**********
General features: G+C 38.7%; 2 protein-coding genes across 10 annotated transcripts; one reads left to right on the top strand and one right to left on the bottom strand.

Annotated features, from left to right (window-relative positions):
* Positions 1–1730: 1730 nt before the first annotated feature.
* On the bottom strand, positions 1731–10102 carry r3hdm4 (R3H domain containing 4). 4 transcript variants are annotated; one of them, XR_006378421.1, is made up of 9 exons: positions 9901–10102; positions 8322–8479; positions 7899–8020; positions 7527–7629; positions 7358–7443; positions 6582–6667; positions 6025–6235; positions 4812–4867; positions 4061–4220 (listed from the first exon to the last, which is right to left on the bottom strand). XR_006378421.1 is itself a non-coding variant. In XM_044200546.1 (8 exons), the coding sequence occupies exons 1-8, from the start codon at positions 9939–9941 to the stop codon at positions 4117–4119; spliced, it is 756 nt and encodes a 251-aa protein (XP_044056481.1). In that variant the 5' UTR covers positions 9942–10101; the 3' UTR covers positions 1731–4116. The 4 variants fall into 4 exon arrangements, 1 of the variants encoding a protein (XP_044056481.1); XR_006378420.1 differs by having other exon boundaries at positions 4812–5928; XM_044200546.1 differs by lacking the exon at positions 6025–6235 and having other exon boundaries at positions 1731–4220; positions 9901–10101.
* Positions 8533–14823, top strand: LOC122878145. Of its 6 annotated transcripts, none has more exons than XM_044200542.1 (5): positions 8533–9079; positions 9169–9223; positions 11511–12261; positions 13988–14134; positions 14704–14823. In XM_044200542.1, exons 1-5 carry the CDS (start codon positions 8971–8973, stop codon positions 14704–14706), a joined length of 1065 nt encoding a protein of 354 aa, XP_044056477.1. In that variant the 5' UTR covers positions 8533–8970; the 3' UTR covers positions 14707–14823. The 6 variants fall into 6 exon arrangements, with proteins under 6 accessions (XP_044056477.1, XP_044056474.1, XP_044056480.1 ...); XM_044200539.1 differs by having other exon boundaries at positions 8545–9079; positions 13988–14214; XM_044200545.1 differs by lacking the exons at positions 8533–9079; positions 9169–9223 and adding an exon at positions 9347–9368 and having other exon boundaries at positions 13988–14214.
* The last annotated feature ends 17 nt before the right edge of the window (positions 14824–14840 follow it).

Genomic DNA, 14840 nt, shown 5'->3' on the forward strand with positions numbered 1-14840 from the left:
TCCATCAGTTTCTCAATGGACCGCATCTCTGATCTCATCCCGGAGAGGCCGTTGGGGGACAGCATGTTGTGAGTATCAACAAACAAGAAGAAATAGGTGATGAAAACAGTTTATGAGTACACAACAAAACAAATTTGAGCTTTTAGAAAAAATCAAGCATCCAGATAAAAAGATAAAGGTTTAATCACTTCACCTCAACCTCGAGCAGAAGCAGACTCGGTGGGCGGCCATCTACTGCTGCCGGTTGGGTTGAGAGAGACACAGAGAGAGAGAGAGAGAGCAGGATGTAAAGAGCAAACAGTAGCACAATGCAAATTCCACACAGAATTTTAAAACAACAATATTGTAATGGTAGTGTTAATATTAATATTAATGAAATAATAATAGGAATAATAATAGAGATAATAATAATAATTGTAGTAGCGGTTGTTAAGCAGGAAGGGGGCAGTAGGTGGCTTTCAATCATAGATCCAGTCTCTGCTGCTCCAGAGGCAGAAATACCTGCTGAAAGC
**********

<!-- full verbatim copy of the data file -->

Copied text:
General features: G+C 38.7%; 2 protein-coding genes across 10 annotated transcripts; one reads left to right on the top strand and one right to left on the bottom strand.

Annotated features, from left to right (window-relative positions):
* Positions 1–1730: 1730 nt before the first annotated feature.
* On the bottom strand, positions 1731–10102 carry r3hdm4 (R3H domain containing 4). 4 transcript variants are annotated; one of them, XR_006378421.1, is made up of 9 exons: positions 9901–10102; positions 8322–8479; positions 7899–8020; positions 7527–7629; positions 7358–7443; positions 6582–6667; positions 6025–6235; positions 4812–4867; positions 4061–4220 (listed from the first exon to the last, which is right to left on the bottom strand). XR_006378421.1 is itself a non-coding variant. In XM_044200546.1 (8 exons), the coding sequence occupies exons 1-8, from the start codon at positions 9939–9941 to the stop codon at positions 4117–4119; spliced, it is 756 nt and encodes a 251-aa protein (XP_044056481.1). In that variant the 5' UTR covers positions 9942–10101; the 3' UTR covers positions 1731–4116. The 4 variants fall into 4 exon arrangements, 1 of the variants encoding a protein (XP_044056481.1); XR_006378420.1 differs by having other exon boundaries at positions 4812–5928; XM_044200546.1 differs by lacking the exon at positions 6025–6235 and having other exon boundaries at positions 1731–4220; positions 9901–10101.
* Positions 8533–14823, top strand: LOC122878145. Of its 6 annotated transcripts, none has more exons than XM_044200542.1 (5): positions 8533–9079; positions 9169–9223; positions 11511–12261; positions 13988–14134; positions 14704–14823. In XM_044200542.1, exons 1-5 carry the CDS (start codon positions 8971–8973, stop codon positions 14704–14706), a joined length of 1065 nt encoding a protein of 354 aa, XP_044056477.1. In that variant the 5' UTR covers positions 8533–8970; the 3' UTR covers positions 14707–14823. The 6 variants fall into 6 exon arrangements, with proteins under 6 accessions (XP_044056477.1, XP_044056474.1, XP_044056480.1 ...); XM_044200539.1 differs by having other exon boundaries at positions 8545–9079; positions 13988–14214; XM_044200545.1 differs by lacking the exons at positions 8533–9079; positions 9169–9223 and adding an exon at positions 9347–9368 and having other exon boundaries at positions 13988–14214.
* The last annotated feature ends 17 nt before the right edge of the window (positions 14824–14840 follow it).

Genomic DNA, 14840 nt, shown 5'->3' on the forward strand with positions numbered 1-14840 from the left:
TCCATCAGTTTCTCAATGGACCGCATCTCTGATCTCATCCCGGAGAGGCCGTTGGGGGACAGCATGTTGTGAGTATCAACAAACAAGAAGAAATAGGTGATGAAAACAGTTTATGAGTACACAACAAAACAAATTTGAGCTTTTAGAAAAAATCAAGCATCCAGATAAAAAGATAAAGGTTTAATCACTTCACCTCAACCTCGAGCAGAAGCAGACTCGGTGGGCGGCCATCTACTGCTGCCGGTTGGGTTGAGAGAGACACAGAGAGAGAGAGAGAGAGCAGGATGTAAAGAGCAAACAGTAGCACAATGCAAATTCCACACAGAATTTTAAAACAACAATATTGTAATGGTAGTGTTAATATTAATATTAATGAAATAATAATAGGAATAATAATAGAGATAATAATAATAATTGTAGTAGCGGTTGTTAAGCAGGAAGGGGGCAGTAGGTGGCTTTCAATCATAGATCCAGTCTCTGCTGCTCCAGAGGCAGAAATACCTGCTGAAAGC